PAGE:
Tell us about what you have achieved within the decade that has passed from the day that you graduated up until this day.
I think I succeed to position my self, my approach to projects and my personal language.  To build, project after project, your own world and you own vision, is a long way you have to walk until you earn recognition from your peers, clients and colleagues.

An exhibition of 17 classic Zanotta designs which Fabrica’s young designers have reinterpreted with a modern twist.
Concept by Fabrica Design Studio
Year: 2009 // Image Courtesy of Fabrica (above-below)

Product designer, interior designer and exhibition curator, which of the three do you prefer to do the most and why?
It's very hard to answer this question, because every case is a different "mind exercise" to succeed in proposing an answer that you estimate as the most appropriate one. It is also very important not to do always the same kind of thing. Working in different scales allows me to breathe new air and to envision every day as a new one. It also offers the possibility to challenge myself, by facing new proposals, restrictions, and finding new doors to open!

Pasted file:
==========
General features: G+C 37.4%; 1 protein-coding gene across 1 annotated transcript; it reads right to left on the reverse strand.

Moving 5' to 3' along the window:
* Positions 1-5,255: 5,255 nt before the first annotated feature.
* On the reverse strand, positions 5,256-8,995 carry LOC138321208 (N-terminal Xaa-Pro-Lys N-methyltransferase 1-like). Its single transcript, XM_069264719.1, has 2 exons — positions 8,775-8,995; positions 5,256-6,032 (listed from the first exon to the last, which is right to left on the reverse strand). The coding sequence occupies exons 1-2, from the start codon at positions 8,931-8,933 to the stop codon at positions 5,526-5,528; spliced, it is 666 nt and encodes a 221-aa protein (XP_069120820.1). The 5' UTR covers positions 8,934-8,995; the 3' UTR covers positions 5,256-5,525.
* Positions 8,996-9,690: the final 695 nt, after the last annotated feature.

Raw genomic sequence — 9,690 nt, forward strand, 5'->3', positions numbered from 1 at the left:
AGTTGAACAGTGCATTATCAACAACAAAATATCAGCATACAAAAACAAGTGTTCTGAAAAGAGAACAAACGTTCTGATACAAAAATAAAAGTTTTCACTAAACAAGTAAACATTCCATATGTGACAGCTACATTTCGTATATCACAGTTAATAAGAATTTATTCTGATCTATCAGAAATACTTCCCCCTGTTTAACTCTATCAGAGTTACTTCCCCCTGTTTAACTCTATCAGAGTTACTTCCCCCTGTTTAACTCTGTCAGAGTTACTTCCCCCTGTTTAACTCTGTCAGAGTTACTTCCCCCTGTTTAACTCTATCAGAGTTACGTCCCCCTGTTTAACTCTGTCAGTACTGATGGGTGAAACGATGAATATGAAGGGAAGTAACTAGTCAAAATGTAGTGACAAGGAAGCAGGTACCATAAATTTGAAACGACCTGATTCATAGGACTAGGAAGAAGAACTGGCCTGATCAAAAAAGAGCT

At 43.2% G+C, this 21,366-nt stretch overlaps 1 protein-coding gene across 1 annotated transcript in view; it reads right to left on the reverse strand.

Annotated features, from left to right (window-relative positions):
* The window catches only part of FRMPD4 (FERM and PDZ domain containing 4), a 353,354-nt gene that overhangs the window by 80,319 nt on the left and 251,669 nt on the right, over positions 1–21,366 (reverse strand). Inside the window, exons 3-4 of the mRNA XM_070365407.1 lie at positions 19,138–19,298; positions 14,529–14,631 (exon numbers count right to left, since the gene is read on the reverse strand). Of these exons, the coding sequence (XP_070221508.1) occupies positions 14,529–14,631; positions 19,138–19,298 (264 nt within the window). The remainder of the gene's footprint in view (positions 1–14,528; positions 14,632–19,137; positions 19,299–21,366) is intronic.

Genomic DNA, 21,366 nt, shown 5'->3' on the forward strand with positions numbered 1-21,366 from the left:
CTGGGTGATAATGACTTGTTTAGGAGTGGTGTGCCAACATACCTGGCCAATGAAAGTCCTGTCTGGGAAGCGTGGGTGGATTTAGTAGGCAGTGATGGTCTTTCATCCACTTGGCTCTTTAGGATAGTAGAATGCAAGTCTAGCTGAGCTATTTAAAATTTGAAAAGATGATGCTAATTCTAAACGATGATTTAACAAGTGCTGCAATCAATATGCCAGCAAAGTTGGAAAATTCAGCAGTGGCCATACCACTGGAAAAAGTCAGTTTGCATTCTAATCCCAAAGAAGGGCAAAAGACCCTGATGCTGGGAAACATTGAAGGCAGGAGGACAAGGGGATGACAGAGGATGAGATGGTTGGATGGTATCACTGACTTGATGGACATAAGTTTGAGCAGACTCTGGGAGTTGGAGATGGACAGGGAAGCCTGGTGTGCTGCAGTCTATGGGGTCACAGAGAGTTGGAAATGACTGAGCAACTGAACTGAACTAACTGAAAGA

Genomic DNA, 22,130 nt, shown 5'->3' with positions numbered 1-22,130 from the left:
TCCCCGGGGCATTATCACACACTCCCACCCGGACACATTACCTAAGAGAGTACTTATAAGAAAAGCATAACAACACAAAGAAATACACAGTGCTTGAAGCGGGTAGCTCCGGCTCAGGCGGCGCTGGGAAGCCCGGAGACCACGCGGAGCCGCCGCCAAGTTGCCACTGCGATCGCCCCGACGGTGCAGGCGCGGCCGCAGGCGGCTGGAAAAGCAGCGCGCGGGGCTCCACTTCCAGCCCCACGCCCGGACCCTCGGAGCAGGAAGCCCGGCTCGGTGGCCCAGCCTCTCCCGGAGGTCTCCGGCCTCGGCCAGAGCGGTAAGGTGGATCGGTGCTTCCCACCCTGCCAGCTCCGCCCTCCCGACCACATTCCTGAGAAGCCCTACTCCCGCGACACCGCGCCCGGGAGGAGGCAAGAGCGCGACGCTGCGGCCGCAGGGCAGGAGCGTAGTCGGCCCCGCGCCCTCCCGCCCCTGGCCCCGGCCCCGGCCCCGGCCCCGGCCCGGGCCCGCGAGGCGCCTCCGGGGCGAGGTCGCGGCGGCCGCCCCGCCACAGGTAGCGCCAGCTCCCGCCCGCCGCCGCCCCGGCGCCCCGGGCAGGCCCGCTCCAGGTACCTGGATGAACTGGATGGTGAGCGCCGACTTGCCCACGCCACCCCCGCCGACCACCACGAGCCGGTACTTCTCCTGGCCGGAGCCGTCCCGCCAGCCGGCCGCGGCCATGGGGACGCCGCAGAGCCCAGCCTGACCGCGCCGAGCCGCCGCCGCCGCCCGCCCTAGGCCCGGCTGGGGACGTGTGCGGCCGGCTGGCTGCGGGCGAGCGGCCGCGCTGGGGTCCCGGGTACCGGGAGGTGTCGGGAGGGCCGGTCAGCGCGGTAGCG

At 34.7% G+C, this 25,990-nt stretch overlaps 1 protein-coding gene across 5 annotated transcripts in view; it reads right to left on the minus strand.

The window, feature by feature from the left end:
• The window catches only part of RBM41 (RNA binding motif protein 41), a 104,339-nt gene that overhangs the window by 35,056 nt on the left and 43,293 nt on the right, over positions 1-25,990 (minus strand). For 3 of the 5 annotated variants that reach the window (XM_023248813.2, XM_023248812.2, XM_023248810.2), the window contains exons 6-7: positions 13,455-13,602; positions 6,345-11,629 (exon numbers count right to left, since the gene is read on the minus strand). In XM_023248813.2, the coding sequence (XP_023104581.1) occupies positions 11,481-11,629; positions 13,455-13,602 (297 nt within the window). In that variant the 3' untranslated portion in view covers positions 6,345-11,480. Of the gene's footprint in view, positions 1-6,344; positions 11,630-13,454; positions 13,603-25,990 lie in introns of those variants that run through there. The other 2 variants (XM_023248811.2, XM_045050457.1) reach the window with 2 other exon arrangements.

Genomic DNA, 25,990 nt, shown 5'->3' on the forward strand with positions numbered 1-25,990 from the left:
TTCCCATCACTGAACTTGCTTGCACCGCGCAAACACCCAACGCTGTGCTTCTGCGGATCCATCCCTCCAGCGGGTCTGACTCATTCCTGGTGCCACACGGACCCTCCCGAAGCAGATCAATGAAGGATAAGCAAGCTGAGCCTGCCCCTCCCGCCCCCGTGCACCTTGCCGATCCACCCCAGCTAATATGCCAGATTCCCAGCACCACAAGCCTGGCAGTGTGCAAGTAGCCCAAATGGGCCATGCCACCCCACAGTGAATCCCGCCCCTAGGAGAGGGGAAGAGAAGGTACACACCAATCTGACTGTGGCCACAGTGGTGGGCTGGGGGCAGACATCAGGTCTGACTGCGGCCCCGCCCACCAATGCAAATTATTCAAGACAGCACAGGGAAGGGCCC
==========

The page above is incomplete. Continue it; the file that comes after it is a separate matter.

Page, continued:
Tell us about Fabrica, (for those who don’t know, Fabrica is Benetton group’s communication research center) and the projects which you have overtaken as design Director at Fabrica.
Fabrica is this incredible structure sponsored by the Benetton group— thanks to Luciano Benetton's open-minded vision. Between forty to fifty creative people, under twenty five years of age, are selected every year, and attributed a scholarship to work on their own creative field and media (interactive design, video, music, visual communication, photography, writing and industrial design).
My responsibility there is to select and manage a team, to find and develop projects that will be interesting for us. These can either be pure research or commissioned by brands and galleries that we choose to work with.
I am also the art director of the Fabrica Features brand, which is our own brand of products, ranging from 1 euro to 10 000 euros, and sold all over the world in +/- 2000 shops. We have a few dedicated FabricaFeatures shops, divided into gallery space and retail space, that allow us to showcase Fabrica's talent abroad, and to select and promote local talent.

A series of objects that take the form of products that once were central in our daily life is proposed as a way to trap our emotions. Stripping the object of its functionality and concentrating only on the form, the bulk of space that the object occupies, gives it a new existence.
Telephone, Radio and VHS by Fabrica/Sam Baron (FR) and Eric Faggin (USA)
Year: 2006 // Image Courtesy of Fabrica, photo by Sebastiano Scattolin